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    A qualitative study about first year students’ experiences of transitioning to higher education and available academic support resources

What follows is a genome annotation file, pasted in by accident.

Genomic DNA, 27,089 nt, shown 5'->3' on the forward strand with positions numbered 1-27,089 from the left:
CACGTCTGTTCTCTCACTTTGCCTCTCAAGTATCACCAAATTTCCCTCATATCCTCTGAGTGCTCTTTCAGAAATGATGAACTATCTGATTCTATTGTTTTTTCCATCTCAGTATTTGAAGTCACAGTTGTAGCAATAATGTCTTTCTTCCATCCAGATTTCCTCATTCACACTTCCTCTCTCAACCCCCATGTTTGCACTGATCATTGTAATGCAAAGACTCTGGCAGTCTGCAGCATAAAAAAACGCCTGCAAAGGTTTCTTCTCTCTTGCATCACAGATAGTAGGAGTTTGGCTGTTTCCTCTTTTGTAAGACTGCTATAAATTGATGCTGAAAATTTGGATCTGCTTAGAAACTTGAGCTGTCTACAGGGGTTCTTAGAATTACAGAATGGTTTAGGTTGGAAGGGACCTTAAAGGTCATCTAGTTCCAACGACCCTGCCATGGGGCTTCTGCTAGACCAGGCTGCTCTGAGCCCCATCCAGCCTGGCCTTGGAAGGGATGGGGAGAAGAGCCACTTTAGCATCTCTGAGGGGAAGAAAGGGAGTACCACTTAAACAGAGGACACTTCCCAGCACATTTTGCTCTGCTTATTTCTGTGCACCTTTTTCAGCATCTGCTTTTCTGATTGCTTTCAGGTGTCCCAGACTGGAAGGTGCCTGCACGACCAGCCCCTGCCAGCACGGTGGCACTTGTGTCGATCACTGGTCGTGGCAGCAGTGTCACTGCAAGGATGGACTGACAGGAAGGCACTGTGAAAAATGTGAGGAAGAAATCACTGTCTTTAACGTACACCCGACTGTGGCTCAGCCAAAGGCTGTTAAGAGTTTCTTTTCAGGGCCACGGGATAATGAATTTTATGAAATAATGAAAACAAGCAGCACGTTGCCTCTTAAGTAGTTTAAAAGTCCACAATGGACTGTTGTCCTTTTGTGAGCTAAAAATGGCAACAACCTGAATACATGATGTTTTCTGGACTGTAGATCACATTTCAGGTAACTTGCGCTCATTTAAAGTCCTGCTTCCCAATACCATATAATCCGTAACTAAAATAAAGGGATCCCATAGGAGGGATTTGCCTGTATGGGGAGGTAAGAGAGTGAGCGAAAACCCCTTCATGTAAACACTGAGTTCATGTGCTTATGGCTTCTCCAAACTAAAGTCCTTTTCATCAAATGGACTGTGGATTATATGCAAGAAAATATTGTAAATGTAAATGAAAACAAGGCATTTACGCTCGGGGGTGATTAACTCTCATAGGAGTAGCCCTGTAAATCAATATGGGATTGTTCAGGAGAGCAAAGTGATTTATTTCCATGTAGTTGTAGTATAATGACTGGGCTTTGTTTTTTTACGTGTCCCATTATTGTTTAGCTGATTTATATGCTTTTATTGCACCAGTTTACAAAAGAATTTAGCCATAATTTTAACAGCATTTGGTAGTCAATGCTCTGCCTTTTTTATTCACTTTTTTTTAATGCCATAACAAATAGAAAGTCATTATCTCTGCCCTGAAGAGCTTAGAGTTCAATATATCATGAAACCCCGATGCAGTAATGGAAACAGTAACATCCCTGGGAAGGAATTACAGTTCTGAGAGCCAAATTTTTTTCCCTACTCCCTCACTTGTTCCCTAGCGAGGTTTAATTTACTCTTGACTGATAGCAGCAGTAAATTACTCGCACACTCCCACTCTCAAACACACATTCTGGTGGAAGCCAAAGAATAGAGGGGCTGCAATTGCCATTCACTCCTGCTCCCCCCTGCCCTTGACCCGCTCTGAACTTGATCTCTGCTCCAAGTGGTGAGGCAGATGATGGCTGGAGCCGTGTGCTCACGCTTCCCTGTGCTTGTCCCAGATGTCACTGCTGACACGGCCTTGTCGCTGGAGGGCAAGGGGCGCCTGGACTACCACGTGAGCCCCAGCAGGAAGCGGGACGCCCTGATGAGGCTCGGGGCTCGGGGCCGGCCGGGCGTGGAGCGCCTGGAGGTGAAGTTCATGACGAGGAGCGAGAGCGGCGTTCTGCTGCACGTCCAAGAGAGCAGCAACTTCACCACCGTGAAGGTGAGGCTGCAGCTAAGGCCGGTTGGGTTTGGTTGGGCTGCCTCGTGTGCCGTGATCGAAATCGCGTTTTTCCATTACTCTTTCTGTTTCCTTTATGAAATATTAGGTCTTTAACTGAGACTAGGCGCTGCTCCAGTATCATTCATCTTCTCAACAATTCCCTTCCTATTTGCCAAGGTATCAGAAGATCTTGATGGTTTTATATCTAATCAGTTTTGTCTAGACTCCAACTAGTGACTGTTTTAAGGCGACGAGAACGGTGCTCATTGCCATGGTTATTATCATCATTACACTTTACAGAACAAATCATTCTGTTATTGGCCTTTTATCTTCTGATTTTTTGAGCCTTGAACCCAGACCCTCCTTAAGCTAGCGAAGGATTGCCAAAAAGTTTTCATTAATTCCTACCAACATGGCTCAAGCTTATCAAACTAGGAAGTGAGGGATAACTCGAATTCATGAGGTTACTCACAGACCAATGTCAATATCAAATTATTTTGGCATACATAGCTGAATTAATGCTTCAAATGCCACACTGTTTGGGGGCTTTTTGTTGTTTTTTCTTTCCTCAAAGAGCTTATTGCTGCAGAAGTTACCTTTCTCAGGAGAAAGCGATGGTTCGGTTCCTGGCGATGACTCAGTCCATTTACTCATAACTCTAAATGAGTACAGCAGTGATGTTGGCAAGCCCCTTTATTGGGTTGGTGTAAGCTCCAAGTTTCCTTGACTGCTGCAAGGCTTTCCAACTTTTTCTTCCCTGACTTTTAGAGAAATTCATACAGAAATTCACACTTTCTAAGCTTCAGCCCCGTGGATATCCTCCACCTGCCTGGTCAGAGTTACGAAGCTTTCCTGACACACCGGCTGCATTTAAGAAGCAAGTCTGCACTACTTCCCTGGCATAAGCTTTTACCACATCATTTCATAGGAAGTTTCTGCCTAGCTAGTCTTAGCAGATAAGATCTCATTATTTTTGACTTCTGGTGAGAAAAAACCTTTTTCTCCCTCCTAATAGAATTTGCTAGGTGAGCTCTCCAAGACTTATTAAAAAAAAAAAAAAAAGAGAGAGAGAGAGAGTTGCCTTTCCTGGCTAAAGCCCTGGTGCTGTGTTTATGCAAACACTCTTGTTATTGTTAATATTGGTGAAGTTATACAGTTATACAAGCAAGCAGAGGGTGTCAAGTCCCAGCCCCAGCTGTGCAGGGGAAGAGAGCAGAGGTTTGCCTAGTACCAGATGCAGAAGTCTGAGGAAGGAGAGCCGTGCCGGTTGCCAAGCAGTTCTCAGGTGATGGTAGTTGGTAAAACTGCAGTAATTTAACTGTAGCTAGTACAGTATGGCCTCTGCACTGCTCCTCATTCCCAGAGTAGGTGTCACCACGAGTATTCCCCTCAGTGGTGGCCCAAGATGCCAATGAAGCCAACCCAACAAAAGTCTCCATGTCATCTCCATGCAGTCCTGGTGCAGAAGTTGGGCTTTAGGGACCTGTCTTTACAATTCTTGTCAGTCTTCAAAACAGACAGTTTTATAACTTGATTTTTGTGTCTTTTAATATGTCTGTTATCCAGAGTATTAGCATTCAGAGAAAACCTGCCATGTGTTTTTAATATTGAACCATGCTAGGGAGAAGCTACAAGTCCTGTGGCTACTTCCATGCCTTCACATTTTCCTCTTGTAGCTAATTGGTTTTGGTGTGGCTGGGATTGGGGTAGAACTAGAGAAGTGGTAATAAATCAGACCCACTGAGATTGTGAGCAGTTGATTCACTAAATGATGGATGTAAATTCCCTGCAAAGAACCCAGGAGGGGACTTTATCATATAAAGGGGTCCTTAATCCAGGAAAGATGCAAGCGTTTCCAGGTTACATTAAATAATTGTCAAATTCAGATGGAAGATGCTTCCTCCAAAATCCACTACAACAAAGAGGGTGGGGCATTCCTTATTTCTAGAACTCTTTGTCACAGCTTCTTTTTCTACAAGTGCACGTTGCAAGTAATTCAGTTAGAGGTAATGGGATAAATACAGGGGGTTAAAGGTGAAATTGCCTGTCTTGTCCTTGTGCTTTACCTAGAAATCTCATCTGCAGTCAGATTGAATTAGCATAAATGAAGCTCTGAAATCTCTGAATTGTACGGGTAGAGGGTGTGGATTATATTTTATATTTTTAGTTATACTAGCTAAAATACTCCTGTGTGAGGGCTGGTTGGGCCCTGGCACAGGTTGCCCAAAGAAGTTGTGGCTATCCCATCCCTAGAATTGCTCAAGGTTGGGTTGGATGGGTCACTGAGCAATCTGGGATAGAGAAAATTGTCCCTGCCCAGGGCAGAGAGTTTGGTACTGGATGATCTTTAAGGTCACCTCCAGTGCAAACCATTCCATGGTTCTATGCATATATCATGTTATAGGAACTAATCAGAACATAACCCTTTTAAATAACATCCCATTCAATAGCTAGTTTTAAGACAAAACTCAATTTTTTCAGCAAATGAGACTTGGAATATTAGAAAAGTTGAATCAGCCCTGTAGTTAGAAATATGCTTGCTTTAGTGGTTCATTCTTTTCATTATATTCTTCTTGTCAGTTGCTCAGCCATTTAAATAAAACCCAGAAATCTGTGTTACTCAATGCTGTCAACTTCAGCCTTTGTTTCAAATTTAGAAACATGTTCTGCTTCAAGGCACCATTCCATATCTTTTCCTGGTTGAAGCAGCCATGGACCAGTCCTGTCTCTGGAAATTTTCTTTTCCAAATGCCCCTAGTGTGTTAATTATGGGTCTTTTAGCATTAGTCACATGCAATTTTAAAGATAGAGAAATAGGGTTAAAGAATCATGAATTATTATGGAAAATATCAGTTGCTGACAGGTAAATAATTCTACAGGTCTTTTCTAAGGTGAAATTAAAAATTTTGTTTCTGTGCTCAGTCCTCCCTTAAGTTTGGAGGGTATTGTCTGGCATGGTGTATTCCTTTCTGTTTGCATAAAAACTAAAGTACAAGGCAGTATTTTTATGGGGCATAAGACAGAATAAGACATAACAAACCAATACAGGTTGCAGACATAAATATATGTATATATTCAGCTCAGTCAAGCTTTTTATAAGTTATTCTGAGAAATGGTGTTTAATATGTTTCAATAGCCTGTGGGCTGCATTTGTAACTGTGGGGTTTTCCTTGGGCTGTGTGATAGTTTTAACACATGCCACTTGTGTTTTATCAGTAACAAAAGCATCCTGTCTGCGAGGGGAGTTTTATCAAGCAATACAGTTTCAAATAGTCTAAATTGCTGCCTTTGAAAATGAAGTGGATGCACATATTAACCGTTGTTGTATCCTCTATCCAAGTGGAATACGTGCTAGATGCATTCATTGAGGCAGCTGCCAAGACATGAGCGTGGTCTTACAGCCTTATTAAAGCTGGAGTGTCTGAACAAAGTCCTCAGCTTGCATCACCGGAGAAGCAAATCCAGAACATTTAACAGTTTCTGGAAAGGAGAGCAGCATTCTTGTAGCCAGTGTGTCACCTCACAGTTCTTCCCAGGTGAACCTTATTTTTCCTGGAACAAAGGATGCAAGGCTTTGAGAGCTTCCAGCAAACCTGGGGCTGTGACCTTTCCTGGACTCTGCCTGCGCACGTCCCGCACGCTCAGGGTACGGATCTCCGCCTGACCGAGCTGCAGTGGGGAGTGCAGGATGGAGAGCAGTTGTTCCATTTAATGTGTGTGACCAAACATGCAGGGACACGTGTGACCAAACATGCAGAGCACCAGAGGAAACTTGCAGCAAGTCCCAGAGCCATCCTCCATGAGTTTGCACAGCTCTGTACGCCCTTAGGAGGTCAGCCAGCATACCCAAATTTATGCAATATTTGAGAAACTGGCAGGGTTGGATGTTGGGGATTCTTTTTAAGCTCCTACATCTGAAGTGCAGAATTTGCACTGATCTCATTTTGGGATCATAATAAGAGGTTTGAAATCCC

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    Successfully transitioning students to higher education is a complex problem that challenges institutions internationally. Unsuccessful transitions have wide ranging implications that include both social and financial impacts for students and the universities. There appears to be a paucity in the literature that represents student perspectives on their transition experiences. This research study aimed to do two things: first to better understand the transition experience and use of academic support services from the student perspective and second to provide strategies for facilitating a more effective transition experience based on student discussions. This research explores the experiences of primarily non-traditional students at one institution in Australia. Data collection involved two phases using a yarning circle approach. The first involved participants in small unstructured yarning circles where they were given the opportunity to speak freely about their transition experience and their use of academic support services. This was then followed by a larger yarning circle that was semi-structured to explore some of the themes from the small yarning circles more fully. The yarning circle data was analysed using Braun and Clarke’s (2006) six-steps of thematic analysis. The analysis indicated that participants felt that the available academic support services did not meet their needs. It also provided insight into how the students approach higher education and what they are seeking from their institution by means of support. One major finding that has the potential to impact transition programs around the world is that older non-traditional students appear to approach higher education as they would a new job. This shifts the lens away from the traditional transition program of social integration to one that uses workplace induction strategies as a form of integration. The recommendations from this study also include recognising and accepting the emotions associated with transitioning to higher education, reworking the transition strategies for non-traditional students and facilitating opportunities for engagement as opposed to providing them directly
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